Snap5 February 2018Updated 11 months ago

Russia: FX purchases to rise further

In February, the Ministry of Finance will buy US$5.3bn, up from US$4.5bn in January.  We don't see this as a game-changer and the rouble could be flat over 2018


Daily FX purchases

vs $267m in January 2018

FX purchases marks new record

The rising oil price in January - at US$68.7/bbl vs US$63.9/bbl in December - has naturally resulted in a higher volume of Ministry of Finance (MinFin) FX purchases under the adjusting mechanism for calculating extra oil and gas revenues. 

Since 2018 this only depends on the difference between the current US$/bbl price of Urals oil and the base level of US$40/bbl in 2017 prices, which gives us US$40.8/bbl in 2018 after adjusting for 2% US$ inflation. With the announced US$5.3bn, the volume of FX purchases goes up from US$4.5bn in January and US$0.15-3.5bn over 2017, so setting a new high.

MinFin FX purchases vs Urals price levels

But high current account surplus to support RUB for some time

The higher level of MinFin FX purchases should, as intended, further reduce the rouble's ability to significantly strengthen from current levels. But it doesn't look as if it will be a sufficient driver for sustained RUB weakness, at least over 1H18. The higher oil price should boost the current account (C/A) surplus to levels visibly exceeding the volume of FX purchases.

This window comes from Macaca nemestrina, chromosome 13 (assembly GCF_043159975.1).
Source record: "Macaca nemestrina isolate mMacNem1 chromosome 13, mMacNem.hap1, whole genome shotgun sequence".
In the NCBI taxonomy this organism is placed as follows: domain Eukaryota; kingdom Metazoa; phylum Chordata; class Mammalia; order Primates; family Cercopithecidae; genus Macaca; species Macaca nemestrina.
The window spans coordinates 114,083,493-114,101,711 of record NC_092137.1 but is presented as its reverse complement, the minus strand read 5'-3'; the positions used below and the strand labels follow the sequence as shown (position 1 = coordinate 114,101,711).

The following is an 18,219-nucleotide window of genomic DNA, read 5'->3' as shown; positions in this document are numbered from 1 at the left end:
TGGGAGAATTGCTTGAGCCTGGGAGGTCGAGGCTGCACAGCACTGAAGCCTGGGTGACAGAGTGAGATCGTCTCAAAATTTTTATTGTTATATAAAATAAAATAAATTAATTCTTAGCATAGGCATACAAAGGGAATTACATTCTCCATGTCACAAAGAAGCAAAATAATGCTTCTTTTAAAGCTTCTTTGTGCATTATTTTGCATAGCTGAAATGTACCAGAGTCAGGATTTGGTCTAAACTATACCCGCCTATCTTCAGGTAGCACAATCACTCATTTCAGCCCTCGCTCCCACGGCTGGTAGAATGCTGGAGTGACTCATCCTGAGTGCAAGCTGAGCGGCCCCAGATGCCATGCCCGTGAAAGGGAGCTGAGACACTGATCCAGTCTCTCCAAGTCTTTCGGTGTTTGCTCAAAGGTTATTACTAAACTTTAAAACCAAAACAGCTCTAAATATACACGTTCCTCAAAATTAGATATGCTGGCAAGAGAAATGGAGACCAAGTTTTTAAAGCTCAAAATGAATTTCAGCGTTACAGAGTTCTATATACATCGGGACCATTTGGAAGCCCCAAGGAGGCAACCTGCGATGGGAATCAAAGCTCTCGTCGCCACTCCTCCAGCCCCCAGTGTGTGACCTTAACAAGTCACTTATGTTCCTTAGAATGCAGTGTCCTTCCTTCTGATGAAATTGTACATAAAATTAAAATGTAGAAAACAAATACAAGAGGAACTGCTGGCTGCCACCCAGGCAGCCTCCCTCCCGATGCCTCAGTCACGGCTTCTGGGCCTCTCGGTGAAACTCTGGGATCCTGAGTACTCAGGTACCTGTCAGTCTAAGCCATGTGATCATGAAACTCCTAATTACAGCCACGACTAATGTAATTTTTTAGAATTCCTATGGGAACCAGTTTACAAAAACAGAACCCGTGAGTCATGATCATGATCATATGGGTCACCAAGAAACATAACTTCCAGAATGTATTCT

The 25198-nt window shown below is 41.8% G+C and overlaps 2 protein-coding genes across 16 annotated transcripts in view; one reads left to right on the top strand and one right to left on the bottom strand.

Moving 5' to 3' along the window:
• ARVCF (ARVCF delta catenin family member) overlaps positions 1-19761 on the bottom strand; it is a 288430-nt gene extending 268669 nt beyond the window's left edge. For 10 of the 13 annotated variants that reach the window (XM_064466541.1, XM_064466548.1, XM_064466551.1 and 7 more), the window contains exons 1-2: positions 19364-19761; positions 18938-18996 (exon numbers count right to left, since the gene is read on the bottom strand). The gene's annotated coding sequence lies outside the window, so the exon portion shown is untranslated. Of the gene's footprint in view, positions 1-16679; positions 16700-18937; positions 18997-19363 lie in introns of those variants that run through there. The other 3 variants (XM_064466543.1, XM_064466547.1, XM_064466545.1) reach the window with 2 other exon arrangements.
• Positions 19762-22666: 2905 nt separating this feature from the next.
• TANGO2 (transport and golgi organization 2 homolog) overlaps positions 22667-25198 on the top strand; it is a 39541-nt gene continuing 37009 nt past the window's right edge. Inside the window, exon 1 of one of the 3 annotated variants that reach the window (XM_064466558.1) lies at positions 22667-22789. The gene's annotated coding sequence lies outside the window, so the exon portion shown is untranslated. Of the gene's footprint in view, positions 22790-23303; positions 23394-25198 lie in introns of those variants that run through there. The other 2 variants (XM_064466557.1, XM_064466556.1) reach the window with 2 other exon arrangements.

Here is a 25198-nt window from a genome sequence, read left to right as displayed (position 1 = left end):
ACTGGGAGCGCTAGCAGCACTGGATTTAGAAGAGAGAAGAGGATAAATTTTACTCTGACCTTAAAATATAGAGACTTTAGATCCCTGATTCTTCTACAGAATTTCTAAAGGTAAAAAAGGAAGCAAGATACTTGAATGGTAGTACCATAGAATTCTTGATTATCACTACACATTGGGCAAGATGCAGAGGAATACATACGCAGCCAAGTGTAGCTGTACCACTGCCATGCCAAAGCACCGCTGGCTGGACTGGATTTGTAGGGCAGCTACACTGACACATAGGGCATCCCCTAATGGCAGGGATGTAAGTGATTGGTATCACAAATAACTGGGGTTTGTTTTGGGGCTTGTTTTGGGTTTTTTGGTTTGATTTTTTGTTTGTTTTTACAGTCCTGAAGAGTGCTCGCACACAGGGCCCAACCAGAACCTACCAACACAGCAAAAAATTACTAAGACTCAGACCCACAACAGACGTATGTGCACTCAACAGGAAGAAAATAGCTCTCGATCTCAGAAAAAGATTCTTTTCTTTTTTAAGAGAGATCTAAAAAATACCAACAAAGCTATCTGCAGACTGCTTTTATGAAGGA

At US$65-70/bbl and at the current RUB rate, we expect current account surpluses at US$26-29bn and US$18-22bn respectively in 1Q and 2Q18.  This should be sufficient not only to cover MinFin FX purchases (US$5-6bn/month) over 1H18 but also net private sector debt payments, given the comfortable refinancing ratios in 2H17 and higher primary activity in early 2018. 

Yet, the "C/A surplus vs MinFin FX buying" balance is likely to deteriorate over 2H18, especially if RUB stays stronger than our initial estimates of the fair-value levels under the fiscal rule. So, the RUB outlook will be more sensitive to swings in capital flows, which may or may not be as supportive as they have been so far, and its continued strength may additionally depress the C/A surplus later in 2018.

Our base-case doesn't see any game-changers for the RUB, with growing GDP, prudent policy mix (fiscal/monetary) and room for CBR rate cuts all making OFZs/RUB fundamentally attractive. So we still think the RUB will remain relatively flat over 2018, especially after the reduction of the US sanctions threat.